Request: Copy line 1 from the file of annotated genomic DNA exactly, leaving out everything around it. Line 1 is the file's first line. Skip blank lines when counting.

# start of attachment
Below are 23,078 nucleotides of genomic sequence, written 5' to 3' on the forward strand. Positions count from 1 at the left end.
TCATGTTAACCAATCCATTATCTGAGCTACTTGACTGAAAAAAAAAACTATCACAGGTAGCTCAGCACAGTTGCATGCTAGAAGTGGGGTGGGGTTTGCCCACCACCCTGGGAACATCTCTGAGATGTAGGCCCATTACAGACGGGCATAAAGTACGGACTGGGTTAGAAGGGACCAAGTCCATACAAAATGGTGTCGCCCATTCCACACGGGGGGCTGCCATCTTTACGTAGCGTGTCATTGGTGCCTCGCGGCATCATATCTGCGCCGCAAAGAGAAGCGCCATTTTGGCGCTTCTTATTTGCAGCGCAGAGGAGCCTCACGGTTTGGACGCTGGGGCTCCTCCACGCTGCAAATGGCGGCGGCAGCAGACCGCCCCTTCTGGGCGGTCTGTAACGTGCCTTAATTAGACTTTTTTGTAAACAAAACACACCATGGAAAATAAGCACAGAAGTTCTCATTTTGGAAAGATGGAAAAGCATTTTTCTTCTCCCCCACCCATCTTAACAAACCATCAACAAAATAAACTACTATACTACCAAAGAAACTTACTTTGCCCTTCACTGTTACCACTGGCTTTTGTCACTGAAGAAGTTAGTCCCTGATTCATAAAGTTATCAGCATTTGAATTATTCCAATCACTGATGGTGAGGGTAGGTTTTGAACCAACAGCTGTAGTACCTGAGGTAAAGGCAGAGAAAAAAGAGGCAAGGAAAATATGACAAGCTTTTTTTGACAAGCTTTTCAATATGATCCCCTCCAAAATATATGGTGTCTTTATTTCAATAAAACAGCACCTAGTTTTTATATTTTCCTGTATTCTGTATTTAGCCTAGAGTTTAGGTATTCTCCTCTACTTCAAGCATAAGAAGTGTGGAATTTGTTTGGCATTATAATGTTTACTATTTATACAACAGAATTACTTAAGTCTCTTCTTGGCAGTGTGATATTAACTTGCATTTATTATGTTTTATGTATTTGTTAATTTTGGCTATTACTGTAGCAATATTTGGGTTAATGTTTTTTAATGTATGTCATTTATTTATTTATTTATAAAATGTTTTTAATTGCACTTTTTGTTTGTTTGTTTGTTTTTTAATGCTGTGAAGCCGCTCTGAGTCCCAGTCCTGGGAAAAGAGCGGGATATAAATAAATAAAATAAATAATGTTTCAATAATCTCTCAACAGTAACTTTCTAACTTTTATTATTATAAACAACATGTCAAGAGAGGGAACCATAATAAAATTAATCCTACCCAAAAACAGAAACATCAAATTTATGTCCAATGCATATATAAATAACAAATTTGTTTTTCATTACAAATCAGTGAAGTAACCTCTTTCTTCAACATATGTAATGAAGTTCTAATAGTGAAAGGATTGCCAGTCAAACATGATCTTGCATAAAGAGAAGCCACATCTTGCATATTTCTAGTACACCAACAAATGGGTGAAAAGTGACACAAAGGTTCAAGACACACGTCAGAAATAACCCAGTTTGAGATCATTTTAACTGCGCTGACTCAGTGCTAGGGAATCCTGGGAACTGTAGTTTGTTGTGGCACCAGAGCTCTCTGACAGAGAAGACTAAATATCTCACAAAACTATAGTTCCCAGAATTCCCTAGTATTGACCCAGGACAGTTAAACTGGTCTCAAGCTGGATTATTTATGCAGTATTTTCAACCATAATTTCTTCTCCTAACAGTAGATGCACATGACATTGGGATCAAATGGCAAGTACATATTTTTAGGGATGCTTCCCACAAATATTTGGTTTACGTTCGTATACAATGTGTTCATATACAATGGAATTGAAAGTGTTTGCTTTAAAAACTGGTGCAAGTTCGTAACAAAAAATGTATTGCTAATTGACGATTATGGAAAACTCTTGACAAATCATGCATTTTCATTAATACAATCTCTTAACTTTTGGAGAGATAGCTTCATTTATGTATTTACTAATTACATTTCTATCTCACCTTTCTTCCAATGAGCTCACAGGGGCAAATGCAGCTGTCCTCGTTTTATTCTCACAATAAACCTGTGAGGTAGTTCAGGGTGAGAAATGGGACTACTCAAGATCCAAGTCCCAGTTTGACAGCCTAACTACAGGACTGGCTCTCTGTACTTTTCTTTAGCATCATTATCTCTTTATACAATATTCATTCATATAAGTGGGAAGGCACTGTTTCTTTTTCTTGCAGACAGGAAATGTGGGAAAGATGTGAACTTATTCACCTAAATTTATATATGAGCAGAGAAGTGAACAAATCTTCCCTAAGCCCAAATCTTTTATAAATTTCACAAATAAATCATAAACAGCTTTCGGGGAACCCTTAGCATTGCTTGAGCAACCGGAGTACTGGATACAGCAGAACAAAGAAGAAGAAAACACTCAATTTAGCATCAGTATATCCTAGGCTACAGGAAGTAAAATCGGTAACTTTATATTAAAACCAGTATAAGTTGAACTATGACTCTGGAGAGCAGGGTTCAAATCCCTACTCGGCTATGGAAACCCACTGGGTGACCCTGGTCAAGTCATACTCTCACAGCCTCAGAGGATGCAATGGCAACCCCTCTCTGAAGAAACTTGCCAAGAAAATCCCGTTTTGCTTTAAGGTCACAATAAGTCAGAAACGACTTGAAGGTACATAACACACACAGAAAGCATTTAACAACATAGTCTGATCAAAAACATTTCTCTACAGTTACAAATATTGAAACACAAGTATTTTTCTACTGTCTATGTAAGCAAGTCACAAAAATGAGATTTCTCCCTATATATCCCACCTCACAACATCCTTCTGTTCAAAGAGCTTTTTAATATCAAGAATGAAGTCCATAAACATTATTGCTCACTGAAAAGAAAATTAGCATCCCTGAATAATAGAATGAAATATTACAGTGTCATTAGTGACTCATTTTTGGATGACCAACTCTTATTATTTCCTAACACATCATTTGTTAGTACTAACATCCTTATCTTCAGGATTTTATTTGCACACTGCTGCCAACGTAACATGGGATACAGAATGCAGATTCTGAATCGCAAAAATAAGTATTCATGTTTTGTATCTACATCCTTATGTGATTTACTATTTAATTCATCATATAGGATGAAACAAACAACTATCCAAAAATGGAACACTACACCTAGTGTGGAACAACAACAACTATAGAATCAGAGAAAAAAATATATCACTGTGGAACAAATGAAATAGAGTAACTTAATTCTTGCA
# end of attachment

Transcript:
Below are 23,078 nucleotides of genomic sequence, written 5' to 3' on the forward strand. Positions count from 1 at the left end.